by Kit Murray
MSUM’s women and gender studies department hosted the fifteenth annual Red River Women’s Studies Conference Friday.
This year the department chose an engaging theme, “Precarities and Securities: Exploring the Contemporary and Historic Effects of Systemic Violences.”
The event featured the talk “Safer Campuses for All: Using Title IX to Provide an Education Free of Sexual Violence,” by keynote speaker Wagatwe Sara Wanjuki, a leader and activist within the feminist world, as well as a social media strategist and freelance writer. Wanjuki has been featured on the Daily Show and MSNBC and is a current staff writer at UpWorthy.
Addressing these “precarities and securities” encouraged activist attendees to question how they can work toward system structures that don’t support sexual violence.
Conference sessions discussed such topics as social media and intimate partner violence.
Throughout the sessions, attendees learned about the prevalence of inequity within institutional settings.
Kandace Creel Falcón, Director of Women’s and Gender Studies, discussed the importance of the event.
“It’s a great opportunity for people who are working on feminist issues in this part of the country to gather and talk about issues that pertain to our local area,” she said.
These issues, which are often overlooked, are surfacing now more than ever in campus settings. Falcón said one of the most important aspects of dealing with women and gender-related issues is becoming more involved and knowledgeable about what is happening and what needs to be done to fix it.
President Anne Blackhurst started a taskforce against sexual assault last fall, which has made some headway. Campus groups and spaces like the Anita Bender Women’s Center, Rainbow Dragon Center and the Campus Feminist Organization have been providing resources for involvement in the taskforce.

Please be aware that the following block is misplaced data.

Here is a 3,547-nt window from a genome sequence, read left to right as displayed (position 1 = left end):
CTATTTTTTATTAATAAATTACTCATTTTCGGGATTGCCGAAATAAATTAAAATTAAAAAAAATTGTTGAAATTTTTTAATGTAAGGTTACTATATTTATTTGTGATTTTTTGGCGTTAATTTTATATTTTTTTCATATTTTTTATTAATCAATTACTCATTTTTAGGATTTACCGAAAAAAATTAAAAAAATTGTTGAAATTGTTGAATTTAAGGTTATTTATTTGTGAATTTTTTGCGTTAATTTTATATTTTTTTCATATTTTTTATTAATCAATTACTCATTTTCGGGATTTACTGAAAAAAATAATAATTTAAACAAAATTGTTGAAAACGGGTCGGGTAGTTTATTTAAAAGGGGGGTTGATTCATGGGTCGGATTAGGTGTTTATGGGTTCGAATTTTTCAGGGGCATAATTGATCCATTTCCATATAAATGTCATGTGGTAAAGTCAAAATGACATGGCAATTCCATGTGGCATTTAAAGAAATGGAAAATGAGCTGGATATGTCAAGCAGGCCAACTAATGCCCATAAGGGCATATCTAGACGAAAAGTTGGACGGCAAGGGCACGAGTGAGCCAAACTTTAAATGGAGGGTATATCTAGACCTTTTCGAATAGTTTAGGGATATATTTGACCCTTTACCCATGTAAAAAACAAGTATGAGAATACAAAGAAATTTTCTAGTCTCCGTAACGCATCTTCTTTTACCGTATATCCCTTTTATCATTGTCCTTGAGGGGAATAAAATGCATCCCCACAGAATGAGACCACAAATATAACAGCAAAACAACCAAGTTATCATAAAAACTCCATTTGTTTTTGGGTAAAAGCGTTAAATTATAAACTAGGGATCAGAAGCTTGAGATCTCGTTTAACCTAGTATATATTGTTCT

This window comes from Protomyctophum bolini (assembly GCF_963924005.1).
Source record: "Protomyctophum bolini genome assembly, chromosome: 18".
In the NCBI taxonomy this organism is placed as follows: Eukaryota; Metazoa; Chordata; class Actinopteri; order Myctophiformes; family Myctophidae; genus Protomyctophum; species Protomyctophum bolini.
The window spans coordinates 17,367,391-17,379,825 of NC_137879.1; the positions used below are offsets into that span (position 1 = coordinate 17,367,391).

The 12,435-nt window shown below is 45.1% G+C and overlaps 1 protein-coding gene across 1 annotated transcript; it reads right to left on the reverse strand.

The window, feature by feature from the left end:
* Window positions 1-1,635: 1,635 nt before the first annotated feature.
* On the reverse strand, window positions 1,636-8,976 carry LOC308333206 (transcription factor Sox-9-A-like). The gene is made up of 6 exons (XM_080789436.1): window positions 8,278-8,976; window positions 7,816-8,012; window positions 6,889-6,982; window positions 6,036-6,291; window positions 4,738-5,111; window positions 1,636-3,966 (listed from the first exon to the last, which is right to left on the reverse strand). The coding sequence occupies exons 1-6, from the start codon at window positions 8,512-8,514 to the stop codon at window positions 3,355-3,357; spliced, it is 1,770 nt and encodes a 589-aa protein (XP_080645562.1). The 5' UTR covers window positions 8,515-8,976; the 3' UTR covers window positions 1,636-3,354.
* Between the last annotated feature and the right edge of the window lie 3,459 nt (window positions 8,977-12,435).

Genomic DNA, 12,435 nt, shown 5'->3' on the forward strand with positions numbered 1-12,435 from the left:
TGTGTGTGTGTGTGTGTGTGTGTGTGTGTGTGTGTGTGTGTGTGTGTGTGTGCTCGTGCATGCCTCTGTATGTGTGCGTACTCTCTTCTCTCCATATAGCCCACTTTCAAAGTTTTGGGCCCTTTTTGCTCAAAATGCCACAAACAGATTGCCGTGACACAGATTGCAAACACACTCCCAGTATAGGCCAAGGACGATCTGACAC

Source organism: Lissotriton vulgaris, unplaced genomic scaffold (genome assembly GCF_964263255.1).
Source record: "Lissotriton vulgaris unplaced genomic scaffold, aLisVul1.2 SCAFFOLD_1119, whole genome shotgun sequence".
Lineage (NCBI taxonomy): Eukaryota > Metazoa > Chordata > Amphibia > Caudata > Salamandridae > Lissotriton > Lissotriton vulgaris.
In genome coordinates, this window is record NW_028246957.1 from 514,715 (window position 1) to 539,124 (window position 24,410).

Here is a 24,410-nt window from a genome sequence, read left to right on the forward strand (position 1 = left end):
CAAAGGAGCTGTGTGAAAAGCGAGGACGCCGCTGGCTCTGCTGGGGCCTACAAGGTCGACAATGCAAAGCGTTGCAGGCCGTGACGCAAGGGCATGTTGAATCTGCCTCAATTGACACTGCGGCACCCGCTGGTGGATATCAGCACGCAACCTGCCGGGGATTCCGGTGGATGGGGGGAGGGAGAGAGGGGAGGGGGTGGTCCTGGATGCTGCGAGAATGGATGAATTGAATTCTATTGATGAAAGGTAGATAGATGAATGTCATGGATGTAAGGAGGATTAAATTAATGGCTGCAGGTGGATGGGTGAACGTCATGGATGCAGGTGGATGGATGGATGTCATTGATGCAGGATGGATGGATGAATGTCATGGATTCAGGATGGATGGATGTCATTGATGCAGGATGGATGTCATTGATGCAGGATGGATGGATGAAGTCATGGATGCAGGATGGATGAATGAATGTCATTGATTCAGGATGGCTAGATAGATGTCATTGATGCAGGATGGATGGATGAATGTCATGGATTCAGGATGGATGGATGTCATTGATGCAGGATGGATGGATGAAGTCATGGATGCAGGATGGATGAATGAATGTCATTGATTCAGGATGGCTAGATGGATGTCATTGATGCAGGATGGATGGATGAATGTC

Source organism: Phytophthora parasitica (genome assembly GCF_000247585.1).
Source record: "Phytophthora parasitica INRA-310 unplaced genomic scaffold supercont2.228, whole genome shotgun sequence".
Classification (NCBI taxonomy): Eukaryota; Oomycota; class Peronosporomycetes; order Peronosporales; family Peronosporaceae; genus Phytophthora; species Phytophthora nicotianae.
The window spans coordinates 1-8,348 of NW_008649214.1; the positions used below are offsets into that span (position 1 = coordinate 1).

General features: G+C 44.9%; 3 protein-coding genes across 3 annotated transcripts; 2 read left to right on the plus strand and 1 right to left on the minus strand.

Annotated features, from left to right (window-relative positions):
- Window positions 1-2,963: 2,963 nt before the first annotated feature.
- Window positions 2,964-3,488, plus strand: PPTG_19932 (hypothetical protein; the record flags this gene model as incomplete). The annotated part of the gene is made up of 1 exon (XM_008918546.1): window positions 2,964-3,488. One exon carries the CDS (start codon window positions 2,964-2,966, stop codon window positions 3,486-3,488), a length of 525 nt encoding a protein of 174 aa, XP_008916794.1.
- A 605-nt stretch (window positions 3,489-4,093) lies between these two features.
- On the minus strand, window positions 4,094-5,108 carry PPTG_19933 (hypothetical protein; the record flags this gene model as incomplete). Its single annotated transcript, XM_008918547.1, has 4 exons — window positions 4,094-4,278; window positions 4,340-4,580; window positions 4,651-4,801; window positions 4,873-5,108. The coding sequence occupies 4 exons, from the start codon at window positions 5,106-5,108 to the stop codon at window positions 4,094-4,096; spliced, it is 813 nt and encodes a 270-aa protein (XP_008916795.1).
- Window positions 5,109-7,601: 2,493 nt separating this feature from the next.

“As with any large social problem, there has to be a cultural shift in understanding both the reasons why that problem exists and an agreement by all of our community members that we need to work to address it,” Falcón said in regard to MSUM’s strides toward equity.
Title IX, a federal law that went into effect in 1975, ensures that educational environments provide equality by focusing on ridding discrimination on the basis of sex on government-funded campuses.
Wanjuki discussed her understanding of this title, relating it to her own experience of sexual violence at Tufts University in Massachusetts.
Wanjuki relayed the increasingly familiar statistic that one in four women experience sexual assault on campus. But she said statistics can never tell the whole story. She emphasized that in statistics lie the many, diverse nuances of gender and sexuality.
“When we’re looking at the people who are most vulnerable to sexual violence, they are the people who are most marginalized in our society, and I don’t think that’s a coincidence,” Wanjuki said.
Wanjuki relayed also that everyone’s experience is different.
“We’re all complex human beings, and there’s all different parts to who we are,” she said.
Wanjuki said laws and policies within campus communities apply to everyone and affect lives, and that it’s important to realize how they are enforced and what can be done to question the status quo.
While MSUM’s administration is working to level the playing field, Falcón said there’s still work to be done not only on campus, but also among its stakeholders.
Wanjuki closed her speech with a message for educational institutions to consider: “A good sexual assault policy is not one-size-fits-all.”